Author: David Marr is an Australian journalist, author, and political and social commentator
Brian Houston and I have so much in common. Forty years ago I, too, threw myself at the feet of Jesus. And my state of mind then remains my rough guide even today to the deep attraction Christianity has always had for troubled people and troubled societies. I was confused and fearful. I needed rules to follow. I was ashamed and desperate to feel better about myself. I was looking for some magic in my life.
Being down there at the feet of Jesus meant handing over authority in my life to someone else. Obedience was the immediate goal. Obedience to Him. But as Christ declined to speak to me directly and the Bible proved not very helpful on a day to day basis, I was left to obey preachers. They told me what not to do - they were always far better at forbidding than bidding - and told what to think. I was happy with this for years.
That in the end I found it didn't work is a story for another time. The point of this snippet of biography is that when people ask me why on earth Australian politics has, at the beginning of the 21st century, become once again entangled with religion I can turn to my own - very common - experience for answers. It's about being human. It's about the way humans faced with change, cling to authority and rules. It's about the way shame never really leaves us - and about how, when we're feeling most powerless, we start to put our faith in faith. In dreams. In magic.
So in these prosperous but challenging times, thousands turn out each week to Brian's emporia in Castle Hill and Waterloo - and in hundreds of other Pentecostal meeting places across Australia. They lap up the preaching, they sing, they dance, they speak in tongues, they revel in an atmosphere that promises miracles. They don't stay long, only two or three years for the most part, but in that time they hand over very large sums of money. They drift away and new recruits appear to take their place. And the cycle begins all over again.
Lets face it: God does not exist, but Hillsong does. And you'd be a fool - particularly if you're a politician - not to recognise there's something important going on here, a new kind of congregation with deep pockets, ugly ideas and elusive political ambitions.
Now let's be clear about this. Brian Houston and Hillsong church have as much right to be mixed up in politics as Frank Lowy and Westfield. And journalists like me have as much right to analyse - perhaps even denounce - what Hillsong is up to as we have to analyse the impact the big end of town property developers are having on Labor politics. One difference here, of course, is that Lowy has to pay tax, pay dividends and publish his accounts. Brian's faith-based enterprises don't pay tax, don't have shareholders and never need to tell the world what happens to their mountains of cash. The greatest privilege Australia extends to its churches is the right to keep all their money to themselves and to keep it hidden.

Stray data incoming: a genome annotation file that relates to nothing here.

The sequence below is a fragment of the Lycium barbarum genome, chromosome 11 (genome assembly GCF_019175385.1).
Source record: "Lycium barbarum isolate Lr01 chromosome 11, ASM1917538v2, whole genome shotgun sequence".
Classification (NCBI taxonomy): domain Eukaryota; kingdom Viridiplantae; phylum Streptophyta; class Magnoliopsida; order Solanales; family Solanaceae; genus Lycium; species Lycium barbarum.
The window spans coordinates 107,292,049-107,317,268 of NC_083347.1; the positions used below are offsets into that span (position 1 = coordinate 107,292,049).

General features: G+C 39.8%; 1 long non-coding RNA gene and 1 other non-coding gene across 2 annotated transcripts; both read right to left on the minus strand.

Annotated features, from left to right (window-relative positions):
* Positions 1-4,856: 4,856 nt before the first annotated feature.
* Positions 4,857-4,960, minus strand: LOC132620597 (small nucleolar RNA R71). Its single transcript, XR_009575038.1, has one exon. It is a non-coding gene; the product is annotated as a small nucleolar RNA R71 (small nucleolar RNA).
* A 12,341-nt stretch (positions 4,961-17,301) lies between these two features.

Now brothers and sisters there are hard heads in the ranks tonight, number crunchers out there wondering why on earth any of this matters in the most secular country on earth. Certainly the most recent National Church Life Survey confirmed that fewer of us than ever are going to church each week. In the five years before 2001, there was a worship slump across the board. Catholic numbers dropped a staggering 13% - a verdict on the pontificate of John Paul II not reflected in the outpourings of the popular press when he died. Protestants managed a very slight growth of 1% in those years thanks only to the extraordinary vitality of Pentecostal churches like Hillsong. The bottom line is that these days only about 9% of us actually darken the doors of a church each week.
But in this subtle country of ours, that 9% is not the figure that counts. What matters here is the far larger percentage of Australians - not worshipers, perhaps even agnostics and on the whole extremely conservative - who admire committed Christians for their faith. As that wonderful analyst Marion Maddox has observed, we're a very secular nation that trusts and admires Christians. We think they're moral people. We see them having an especially direct connection to the bedrock of our society: what John Howard calls this country's Judeo-Christian ethic.
Listening to the eulogies at Joh's funeral in Kingaroy - a scene nearly beyond the powers of the English language to describe - it struck me that it wasn't just hypocrisy that had every speaker making so much of Joh's very public Christianity. I take the view - perhaps harsh - that a man as corrupt, inept, greedy and brutal as Joh Bjelke Petersen, had no right to call himself a Christian. But the crowd reciting the creed in the Kingaroy Town Hall was of a different and I suspect more Australian mind. For them Joh's Christianity wasn't unconvincing or incongruous. It was his saving grace. Even in death, it still got their vote.
We trust Christians, we trust Christian leaders and we trust that Christianity is good for the country. Of course, there are Christians and Christians. The Howard government hasn't much time for the sort of Christians who want to make life better for everyone in this world and bang on about war, refugees, reconciliation, welfare, Mabo, poverty etc. Bill Deane was one of these - a great Catholic conscience but for John Howard a most irritating Governor General. No, the sort of Christians preferred by the Howard government - and most of the Labor party for that matter - are those obsessed by the hopes they have for the next life and their own salvation. These are the tough boys of modern Catholicism plus the new evangelicals and Pentecostals.
These people are so much easier to do deals with. Banning gay marriage is a snack compared to, say, dealing decently with a flood of Afghan refugees. Beating up on drug addicts is so much easier than, say, truly confronting black urban poverty. Outlawing euthanasia wasn't easy and wasn't popular but it was very much appreciated by a coalition of hardline Christians. And while it's beyond secular politics in this country to satisfy passionate Catholic demands on abortion, it's easy and worthwhile making life difficult for scientists conducting stem cell research, if that keeps George Pell and the Jensen brothers happy.